As an example, the atom APPLE with the value FRUIT and the property list (COLOR RED) would have the following format:

---------     ---------     ---------     ---------
|   |   |     |   |   |     |   |   |     |   |   |
|   |  -----> |   |  -----> |   |  -----> |   |NIL|
| | |   |     | | |   |     | | |   |     | | |   |
--|------     --|------     --|------     --|------
  |             |             |             |
  v             |             v             v
                |
Pointer to      |           Pointer to    Pointer to
FRUIT           |           COLOR         RED
                v
              ---------     ---------     ---------
              |   |   |     |   |   |     |   |   |
              |A P|  -----> |P L|  -----> |E  |NIL|
              |   |   |     |   |   |     |   |   |
              ---------     ---------     ---------
FIgure 27.4. Literal Atom

Numeric atoms are distinguished from literal atoms by having the CDR of the first cell NIL, with the CAR pointing to the remainder of the atom. An integer atom has the following format:
---------
|   |   |
|   |NIL|
| | |   |
--|------     ---------
  |           |   |   |
  ----------> |   |NIL|
              |   |   |
              ---------
                ^
                |
                |
                --- 16-bit value
Figure 27.5. Integer Atom

The 16-bit value is in two's-complement form. The NIL in the CDR of the second cell distinguishes integer atoms from floating-point atoms. A floating-point atom has the following format:
---------
|   |   |
|   |NIL|
| | |   |
--|------      ---------     ---------
  |            | : |   |     |     : |
  -----------> | : |  -----> |     : |
               | : |   |     |     : |
               ---------     ---------
                 ^               ^
                 |               |
                 |               |
               Exponent &     Mantissa &
               mantissa       sign byte
Figure 27.6. Floating-point Atom

Floating-point atoms are stored in unpacked normalized exponential form. The mantissa is four bytes in length, providing ten significant digits.

All literal atoms, including the built-in atoms (T, NIL, and the built-in functions), are organized into a single list within the workspace, called the OBLIST. Literal atoms are always unique; for some atom A, there can be only one instance of A in the workspace. All references to this atom are pointers to the single location where A resides. Numeric atoms, however, are not unique; there can be any number of instances of a given numeric value.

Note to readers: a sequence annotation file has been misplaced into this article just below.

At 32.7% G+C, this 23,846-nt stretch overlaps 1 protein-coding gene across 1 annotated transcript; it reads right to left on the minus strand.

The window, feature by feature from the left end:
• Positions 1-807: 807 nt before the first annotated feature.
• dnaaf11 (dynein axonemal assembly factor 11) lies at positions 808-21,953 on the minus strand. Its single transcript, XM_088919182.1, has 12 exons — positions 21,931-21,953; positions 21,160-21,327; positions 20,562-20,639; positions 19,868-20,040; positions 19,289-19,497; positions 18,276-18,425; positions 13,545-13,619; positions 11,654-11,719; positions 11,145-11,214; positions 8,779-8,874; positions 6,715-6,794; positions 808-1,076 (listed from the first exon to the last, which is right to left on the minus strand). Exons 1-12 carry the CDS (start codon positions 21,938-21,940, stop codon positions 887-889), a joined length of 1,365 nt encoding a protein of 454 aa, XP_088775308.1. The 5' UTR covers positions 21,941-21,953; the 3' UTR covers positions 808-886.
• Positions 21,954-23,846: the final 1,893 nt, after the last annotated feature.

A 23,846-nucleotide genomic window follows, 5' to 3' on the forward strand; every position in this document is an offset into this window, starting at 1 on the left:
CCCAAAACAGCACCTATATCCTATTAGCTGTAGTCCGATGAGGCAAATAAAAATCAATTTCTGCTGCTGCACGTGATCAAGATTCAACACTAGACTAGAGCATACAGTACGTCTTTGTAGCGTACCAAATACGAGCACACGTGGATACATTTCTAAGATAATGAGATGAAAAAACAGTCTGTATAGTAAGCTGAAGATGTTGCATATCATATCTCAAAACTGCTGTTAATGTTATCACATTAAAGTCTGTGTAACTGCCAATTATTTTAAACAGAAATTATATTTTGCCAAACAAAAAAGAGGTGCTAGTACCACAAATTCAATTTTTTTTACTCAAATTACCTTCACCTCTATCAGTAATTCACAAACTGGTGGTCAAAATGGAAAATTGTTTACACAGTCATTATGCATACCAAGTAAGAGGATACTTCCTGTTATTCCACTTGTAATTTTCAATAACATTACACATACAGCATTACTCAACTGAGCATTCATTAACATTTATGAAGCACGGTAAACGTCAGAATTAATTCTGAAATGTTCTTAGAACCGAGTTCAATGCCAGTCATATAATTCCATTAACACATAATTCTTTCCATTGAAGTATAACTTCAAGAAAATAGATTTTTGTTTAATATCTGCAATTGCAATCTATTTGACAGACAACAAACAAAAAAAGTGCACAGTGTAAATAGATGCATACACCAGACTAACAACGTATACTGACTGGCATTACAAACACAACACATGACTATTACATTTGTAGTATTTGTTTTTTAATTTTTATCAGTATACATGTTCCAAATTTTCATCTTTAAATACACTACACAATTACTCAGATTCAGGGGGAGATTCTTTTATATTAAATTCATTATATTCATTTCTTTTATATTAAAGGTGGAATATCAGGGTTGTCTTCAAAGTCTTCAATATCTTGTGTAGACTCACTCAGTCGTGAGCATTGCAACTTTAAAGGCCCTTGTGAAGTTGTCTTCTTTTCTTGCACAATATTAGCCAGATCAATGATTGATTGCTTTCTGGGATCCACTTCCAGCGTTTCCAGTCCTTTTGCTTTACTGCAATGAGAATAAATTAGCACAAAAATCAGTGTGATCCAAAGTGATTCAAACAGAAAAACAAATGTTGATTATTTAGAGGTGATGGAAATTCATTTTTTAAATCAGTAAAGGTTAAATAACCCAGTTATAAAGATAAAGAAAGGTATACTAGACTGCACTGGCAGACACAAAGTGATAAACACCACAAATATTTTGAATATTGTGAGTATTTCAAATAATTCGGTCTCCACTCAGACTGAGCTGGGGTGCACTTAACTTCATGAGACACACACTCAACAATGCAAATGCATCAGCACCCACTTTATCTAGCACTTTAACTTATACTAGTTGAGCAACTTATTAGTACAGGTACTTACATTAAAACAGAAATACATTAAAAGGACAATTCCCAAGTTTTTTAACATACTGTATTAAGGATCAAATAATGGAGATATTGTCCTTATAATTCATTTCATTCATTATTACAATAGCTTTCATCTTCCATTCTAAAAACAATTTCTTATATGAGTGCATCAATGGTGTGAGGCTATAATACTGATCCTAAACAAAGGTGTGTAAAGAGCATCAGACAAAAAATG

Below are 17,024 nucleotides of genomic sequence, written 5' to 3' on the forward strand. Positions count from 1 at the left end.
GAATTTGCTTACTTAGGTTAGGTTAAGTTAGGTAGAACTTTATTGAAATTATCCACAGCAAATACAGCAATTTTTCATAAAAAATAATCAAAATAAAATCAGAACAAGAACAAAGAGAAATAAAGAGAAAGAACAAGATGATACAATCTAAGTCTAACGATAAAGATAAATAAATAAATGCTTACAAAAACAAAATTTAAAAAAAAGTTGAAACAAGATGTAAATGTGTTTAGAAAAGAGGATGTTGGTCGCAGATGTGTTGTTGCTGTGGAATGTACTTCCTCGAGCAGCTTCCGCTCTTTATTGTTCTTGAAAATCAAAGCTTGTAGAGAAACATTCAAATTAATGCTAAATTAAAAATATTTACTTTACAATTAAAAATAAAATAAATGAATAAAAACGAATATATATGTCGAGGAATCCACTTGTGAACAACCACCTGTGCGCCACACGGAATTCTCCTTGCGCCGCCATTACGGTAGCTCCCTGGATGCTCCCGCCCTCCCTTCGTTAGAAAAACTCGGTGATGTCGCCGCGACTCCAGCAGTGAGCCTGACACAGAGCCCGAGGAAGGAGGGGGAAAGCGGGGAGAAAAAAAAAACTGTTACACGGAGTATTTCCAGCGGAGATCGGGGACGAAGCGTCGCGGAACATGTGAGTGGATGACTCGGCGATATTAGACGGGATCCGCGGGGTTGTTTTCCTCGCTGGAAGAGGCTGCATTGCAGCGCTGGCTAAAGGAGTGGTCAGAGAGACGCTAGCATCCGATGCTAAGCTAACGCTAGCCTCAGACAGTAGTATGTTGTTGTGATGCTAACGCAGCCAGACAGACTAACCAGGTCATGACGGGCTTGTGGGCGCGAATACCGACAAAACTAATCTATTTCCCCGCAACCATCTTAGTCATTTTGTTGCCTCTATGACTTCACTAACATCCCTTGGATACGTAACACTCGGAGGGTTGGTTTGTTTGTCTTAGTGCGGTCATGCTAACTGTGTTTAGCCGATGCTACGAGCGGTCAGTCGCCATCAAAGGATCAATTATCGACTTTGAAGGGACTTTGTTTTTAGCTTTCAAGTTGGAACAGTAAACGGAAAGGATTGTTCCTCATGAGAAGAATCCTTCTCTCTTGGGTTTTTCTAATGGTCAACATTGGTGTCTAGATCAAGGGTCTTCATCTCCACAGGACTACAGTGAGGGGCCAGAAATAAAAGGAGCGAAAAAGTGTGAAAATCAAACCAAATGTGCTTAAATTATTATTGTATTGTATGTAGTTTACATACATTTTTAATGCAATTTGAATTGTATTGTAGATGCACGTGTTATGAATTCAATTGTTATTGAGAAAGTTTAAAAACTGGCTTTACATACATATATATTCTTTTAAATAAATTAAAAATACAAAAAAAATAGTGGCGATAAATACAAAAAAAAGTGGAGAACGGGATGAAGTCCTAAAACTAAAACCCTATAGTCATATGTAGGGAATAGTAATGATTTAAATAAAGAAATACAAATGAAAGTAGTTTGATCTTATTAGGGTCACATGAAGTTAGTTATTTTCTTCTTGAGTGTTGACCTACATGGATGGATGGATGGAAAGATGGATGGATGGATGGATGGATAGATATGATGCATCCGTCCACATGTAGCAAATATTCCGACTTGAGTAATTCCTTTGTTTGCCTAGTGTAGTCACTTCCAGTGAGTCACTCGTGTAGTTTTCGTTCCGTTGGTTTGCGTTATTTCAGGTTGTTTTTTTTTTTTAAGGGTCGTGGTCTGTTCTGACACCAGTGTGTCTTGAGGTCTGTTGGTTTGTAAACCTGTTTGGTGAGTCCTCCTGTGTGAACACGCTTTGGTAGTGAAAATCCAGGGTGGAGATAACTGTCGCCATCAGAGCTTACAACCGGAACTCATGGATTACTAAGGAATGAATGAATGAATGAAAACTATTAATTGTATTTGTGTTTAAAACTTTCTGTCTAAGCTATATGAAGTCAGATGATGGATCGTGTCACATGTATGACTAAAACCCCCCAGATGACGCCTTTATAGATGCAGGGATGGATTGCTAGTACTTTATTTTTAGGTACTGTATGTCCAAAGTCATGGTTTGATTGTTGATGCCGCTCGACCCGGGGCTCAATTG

When the Lisp READ routine reads a s-expr, the s-expr is parsed and an internal representation of the s-expr is built. For every literal atom, the interpreter scans the OBLIST for that atom, comparing the atom's print name to those of the atom on the OBLIST. If the atom is found, the pointer to the atom (with the atom bit set) is returned; otherwise, an internal representation of the new atom is built and added to the end of the OBLIST, and a pointer to the new atom is returned. If READ reads a numeric atom, it simply builds a new atom (integerized, if possible) and returns its pointer. Although unique numeric atoms would provide a substantial memory savings, vital for any microcomputer implementation, the result would be a severe degradation of performance in any application involving extensive calculations (consider that, if numeric atoms were unique, the OBLIST would have to be scanned after every calculation to determine if the result already lives on the OBLIST).

After READ builds the linked list of cells representing the just-read s-expr, a pointer to the list is passed on to the evaluator, EVAL. EVAL determines if the s-expr is an atom or a list by the status of the atom bit. If the bit is set, the s-expr is an atom, and EVAL evaluates it in the following way: If the atom is numeric (indicated by the CDR of the first cell being NIL), EVAL just returns the pointer to the atom as the result. In the case of a literal atom, EVAL first scans the environment chain (see discussion on environment chain below) for the atom, and returns the corresponding value if found. If the atom is not on the chain, EVAL uses the atom's OBLIST entry, returning the CAR of the first cell as its value.